Lovers Lake is a small lake a recreation area in Anle District of Keelung City. It has some easy trails, bridges, and a tower that looks over the area. The lake trails also connect to Dawulun Fort. Overall it is a nice scenic spot for a day trip in Northern Taiwan.
The name "Lovers Lake" comes from the fact that there are actually two lakes, one larger and one smaller, so they are a like a couple in love.
The sandstone that forms the area was created between 10 and 20 million years ago, and was pushed out of the sea along with northern Taiwan thousands of years ago.
In the past the area was run by a private company, which went out of business. Recently the Keelung City government has taken over control, and has installed a trail that circles the lake.
There is also a suspension bridge, windmill, and stone tower overlooking the lake.
Nearby you can hike to Dawulun Fort or Eagle Rock that provide great views of the north coast.
Currently the lake is popular with hikers and intagrammers, as well as wedding photographers. On the weekends it can get quite busy and parking can be hard to find.
How to get there:
By car/scooter: Take provincial highway northwest out of Keelung, and take a right on Jijin First Road toward Keelung Chang Kung Hospital. The Lover's lake parking lot is at the top of the hill before the road turns into one lane. There is limited parking, and you may have to park further away. The trail is not wheelchair or stroller friendly.
However there is always plenty of scooter parking.
By bus: Unfortunately there are no buses that directly get there, so you will have to walk from provincial highway 2, or take a taxi.
Please see below:
I have been to Lover's lake once in August 2020. There were nice views, but to be honest the trail around the lake was a bit of a let down due to construction going on. Hopefully after the construction is over it will be a much better place to visit.
Check out our drone video above for an overview of the area.
Or check out the 360 degree spherical panorama above.
We visited on a sunny Sunday afternoon in August via car, and the parking lot was already full. So we drove further up the mountain road and parked on the side of the road.
View of Keelung from the parking lot.
Picnic tables nearby, but with no shade.
There is a random train at the park, for reasons I do not know. There was never a railway going through this area.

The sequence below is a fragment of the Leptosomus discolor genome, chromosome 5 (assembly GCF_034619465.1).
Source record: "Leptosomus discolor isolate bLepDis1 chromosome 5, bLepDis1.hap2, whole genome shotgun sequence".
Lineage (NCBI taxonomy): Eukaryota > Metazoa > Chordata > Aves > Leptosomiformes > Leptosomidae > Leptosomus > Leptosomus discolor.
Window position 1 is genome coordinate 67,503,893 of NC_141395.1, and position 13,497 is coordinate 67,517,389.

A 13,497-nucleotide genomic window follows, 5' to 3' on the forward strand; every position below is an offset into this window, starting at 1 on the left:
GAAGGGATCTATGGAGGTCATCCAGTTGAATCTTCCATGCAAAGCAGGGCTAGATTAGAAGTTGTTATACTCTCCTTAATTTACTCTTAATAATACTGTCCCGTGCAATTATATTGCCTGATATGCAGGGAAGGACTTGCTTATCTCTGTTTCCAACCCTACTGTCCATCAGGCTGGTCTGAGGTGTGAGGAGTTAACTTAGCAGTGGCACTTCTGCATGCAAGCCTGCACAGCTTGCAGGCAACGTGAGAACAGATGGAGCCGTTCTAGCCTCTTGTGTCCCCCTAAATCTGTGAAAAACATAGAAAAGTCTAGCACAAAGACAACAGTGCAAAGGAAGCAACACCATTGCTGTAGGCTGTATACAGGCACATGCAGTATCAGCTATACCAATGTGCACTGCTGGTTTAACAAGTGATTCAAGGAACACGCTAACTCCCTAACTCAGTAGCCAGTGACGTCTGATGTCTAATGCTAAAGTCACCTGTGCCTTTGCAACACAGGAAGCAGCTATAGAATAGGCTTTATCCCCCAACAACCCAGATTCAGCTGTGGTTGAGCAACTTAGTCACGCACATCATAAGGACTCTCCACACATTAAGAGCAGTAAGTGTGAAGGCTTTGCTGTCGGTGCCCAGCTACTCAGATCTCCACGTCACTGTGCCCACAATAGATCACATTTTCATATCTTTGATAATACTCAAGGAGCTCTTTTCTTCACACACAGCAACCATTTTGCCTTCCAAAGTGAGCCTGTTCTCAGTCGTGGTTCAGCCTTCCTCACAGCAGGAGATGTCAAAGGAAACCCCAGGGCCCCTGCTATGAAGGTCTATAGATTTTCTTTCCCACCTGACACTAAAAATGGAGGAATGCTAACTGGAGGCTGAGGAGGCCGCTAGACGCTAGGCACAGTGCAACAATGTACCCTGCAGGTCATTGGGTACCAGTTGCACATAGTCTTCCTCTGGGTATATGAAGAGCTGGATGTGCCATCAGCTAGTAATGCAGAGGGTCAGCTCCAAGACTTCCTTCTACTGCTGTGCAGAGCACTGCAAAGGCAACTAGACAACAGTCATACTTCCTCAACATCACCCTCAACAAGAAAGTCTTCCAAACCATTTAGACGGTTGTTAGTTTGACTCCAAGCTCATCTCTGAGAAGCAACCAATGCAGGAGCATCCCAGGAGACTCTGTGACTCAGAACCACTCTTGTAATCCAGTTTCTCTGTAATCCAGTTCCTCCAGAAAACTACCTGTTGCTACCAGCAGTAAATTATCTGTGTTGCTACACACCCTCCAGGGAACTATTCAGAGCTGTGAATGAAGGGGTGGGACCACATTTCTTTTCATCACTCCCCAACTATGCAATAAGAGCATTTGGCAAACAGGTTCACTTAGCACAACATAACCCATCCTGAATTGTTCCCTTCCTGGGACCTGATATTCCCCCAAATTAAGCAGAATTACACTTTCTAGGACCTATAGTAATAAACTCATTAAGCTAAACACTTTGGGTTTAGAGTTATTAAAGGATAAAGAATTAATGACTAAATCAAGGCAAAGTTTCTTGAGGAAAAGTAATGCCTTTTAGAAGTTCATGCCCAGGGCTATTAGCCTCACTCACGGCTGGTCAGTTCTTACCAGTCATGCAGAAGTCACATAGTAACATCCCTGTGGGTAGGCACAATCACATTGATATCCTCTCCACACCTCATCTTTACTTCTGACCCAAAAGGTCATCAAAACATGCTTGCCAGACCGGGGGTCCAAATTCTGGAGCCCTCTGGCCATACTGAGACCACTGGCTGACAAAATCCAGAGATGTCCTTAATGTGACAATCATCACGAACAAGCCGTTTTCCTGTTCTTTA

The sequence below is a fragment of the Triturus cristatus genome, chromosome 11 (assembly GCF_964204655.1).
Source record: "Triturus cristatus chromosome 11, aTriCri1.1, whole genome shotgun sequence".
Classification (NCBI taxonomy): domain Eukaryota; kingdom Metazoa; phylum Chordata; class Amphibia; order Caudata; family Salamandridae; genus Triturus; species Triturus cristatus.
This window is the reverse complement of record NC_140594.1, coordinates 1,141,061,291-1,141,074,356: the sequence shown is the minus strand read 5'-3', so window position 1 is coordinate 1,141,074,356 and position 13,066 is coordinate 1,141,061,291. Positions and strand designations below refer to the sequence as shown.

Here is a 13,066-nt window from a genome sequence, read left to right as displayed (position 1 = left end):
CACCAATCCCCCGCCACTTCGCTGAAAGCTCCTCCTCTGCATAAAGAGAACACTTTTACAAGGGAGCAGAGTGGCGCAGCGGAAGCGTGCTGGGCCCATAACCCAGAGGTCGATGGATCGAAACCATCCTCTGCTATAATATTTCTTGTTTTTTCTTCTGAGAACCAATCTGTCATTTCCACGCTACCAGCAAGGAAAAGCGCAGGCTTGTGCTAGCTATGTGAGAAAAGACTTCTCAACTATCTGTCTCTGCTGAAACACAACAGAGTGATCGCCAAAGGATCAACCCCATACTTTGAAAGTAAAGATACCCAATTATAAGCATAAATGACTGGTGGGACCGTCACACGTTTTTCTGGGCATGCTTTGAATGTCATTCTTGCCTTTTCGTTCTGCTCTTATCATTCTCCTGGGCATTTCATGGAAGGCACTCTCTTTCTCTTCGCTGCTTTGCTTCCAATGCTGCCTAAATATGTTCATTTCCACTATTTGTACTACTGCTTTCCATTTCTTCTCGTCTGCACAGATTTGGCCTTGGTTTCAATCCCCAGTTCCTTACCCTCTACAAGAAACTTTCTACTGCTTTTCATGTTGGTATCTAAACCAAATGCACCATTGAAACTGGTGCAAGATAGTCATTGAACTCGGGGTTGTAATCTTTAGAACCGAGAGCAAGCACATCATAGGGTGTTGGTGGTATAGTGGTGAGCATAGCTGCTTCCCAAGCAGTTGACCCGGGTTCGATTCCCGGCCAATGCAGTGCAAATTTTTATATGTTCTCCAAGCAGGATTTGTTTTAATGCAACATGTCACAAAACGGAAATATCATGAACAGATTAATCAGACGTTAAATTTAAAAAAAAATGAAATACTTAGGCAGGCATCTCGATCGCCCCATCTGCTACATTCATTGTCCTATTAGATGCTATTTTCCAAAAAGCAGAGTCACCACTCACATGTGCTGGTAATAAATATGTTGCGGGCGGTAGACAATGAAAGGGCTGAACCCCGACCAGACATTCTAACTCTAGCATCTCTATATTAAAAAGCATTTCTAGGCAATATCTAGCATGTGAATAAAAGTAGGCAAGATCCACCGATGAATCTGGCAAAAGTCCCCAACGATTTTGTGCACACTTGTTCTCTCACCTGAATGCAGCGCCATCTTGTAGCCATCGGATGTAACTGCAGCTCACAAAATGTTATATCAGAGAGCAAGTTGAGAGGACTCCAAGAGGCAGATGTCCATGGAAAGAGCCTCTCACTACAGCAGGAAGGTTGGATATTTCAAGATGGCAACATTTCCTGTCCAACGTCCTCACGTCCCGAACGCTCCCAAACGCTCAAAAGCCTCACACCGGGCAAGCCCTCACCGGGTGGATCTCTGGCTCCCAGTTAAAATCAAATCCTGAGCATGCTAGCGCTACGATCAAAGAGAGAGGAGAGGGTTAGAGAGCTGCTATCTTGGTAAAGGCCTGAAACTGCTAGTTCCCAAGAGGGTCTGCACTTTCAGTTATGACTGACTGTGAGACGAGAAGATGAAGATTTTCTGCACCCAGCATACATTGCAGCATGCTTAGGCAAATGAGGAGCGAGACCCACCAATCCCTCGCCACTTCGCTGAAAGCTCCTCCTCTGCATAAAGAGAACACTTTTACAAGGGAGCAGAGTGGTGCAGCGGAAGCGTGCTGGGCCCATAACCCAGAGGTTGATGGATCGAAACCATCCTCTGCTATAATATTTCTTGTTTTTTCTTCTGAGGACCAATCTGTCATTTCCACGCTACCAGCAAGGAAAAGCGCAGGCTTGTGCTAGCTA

I think they just wanted to put random objects in this park to attract Instagramers.
You can see there is a deceivingly wide and flat trail to the lake, but the trail gets really steep and the trail eventually becomes steps.
It looks like they are extending a flat part of the trail to the left. But to the right the trail goes up and down steps and around the pond.
View of the suspension bridge from one of the lookouts on the lake.
Another view from one of the lookouts.
The trail around the lake includes steep steps like this.
A sign explaining the land forms and geology of Lover's Lake. The rocks that form the valley and mountains here formed around 15 million years ago, by the uplift of sedimentary rocks.
Lover's Lake Suspension Bridge 情人湖吊橋
Only 15 people are allowed on the bridge at a time.
The other side of the bridge was blocked and under construction, but it looked like the trail on the other side was nicer and more flat.
View of the lake from the brige.
View from the other side of the bridge.
View of the lake via drone. I forgot to mention, there are bathrooms near the entrance, but they were still under construction when we went there, so we had to use one of the port-o-potties.
View of lover's tower, which is about a half hour hike through the woods from the parking lot.
View of the tower further up the trail from Dawulun Fort. There is a trail the leads to the mountain in the foreground to Eagle Rock, which has great views of the northern coast.
View of Keelung via drone.
Sunbeams over the lake as seen by drone.
After you hike up to Lover's Lake, its another steep hike up to Dawulun Fort.
After circling around the fort, you can go back the way you came or walk back down the asphalt road. Stay tuned for our blog on this fort next week.
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